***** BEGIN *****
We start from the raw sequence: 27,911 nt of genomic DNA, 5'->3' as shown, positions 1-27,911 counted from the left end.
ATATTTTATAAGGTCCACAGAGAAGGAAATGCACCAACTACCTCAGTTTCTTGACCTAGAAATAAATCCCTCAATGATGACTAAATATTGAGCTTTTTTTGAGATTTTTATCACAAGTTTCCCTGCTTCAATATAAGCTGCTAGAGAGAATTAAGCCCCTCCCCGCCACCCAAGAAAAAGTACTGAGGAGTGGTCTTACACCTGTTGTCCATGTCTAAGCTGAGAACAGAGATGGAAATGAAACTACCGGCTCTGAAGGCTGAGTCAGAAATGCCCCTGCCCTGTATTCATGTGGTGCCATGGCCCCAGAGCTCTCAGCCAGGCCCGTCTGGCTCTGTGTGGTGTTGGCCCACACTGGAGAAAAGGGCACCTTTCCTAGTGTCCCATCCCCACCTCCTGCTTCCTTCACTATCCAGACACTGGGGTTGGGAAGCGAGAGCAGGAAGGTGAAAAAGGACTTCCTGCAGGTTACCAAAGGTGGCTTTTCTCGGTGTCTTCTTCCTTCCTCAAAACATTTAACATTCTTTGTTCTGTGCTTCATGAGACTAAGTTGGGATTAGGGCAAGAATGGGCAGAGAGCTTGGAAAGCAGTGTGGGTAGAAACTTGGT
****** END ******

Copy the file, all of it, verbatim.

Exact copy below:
We start from the raw sequence: 27,911 nt of genomic DNA, 5'->3' as shown, positions 1-27,911 counted from the left end.
ATATTTTATAAGGTCCACAGAGAAGGAAATGCACCAACTACCTCAGTTTCTTGACCTAGAAATAAATCCCTCAATGATGACTAAATATTGAGCTTTTTTTGAGATTTTTATCACAAGTTTCCCTGCTTCAATATAAGCTGCTAGAGAGAATTAAGCCCCTCCCCGCCACCCAAGAAAAAGTACTGAGGAGTGGTCTTACACCTGTTGTCCATGTCTAAGCTGAGAACAGAGATGGAAATGAAACTACCGGCTCTGAAGGCTGAGTCAGAAATGCCCCTGCCCTGTATTCATGTGGTGCCATGGCCCCAGAGCTCTCAGCCAGGCCCGTCTGGCTCTGTGTGGTGTTGGCCCACACTGGAGAAAAGGGCACCTTTCCTAGTGTCCCATCCCCACCTCCTGCTTCCTTCACTATCCAGACACTGGGGTTGGGAAGCGAGAGCAGGAAGGTGAAAAAGGACTTCCTGCAGGTTACCAAAGGTGGCTTTTCTCGGTGTCTTCTTCCTTCCTCAAAACATTTAACATTCTTTGTTCTGTGCTTCATGAGACTAAGTTGGGATTAGGGCAAGAATGGGCAGAGAGCTTGGAAAGCAGTGTGGGTAGAAACTTGGT